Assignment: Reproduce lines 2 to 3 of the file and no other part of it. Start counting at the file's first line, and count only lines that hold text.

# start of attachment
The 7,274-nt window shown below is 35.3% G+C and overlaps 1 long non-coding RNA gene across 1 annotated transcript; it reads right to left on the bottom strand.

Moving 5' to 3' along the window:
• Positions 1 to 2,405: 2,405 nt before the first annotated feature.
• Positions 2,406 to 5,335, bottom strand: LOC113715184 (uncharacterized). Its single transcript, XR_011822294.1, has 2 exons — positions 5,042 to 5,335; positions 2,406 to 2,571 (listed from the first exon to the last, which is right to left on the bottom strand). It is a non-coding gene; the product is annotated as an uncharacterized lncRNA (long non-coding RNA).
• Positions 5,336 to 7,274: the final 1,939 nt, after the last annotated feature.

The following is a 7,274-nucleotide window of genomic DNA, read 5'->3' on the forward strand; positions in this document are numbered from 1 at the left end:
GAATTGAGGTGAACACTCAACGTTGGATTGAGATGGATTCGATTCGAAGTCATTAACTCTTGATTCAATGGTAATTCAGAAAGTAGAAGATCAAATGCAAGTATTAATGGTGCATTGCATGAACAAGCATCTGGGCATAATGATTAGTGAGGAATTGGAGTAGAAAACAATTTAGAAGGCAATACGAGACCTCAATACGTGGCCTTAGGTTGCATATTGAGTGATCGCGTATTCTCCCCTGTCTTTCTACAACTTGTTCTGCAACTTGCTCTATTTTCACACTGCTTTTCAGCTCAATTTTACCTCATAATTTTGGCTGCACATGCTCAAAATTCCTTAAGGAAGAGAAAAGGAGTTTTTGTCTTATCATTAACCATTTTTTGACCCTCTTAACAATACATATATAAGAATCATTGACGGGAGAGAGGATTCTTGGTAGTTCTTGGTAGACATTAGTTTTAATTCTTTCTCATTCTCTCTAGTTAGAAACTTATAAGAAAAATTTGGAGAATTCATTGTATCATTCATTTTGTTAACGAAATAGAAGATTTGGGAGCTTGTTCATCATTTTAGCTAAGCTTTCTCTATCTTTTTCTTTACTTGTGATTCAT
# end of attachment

Moving 5' to 3' along the window:
• Positions 1 to 2,405: 2,405 nt before the first annotated feature.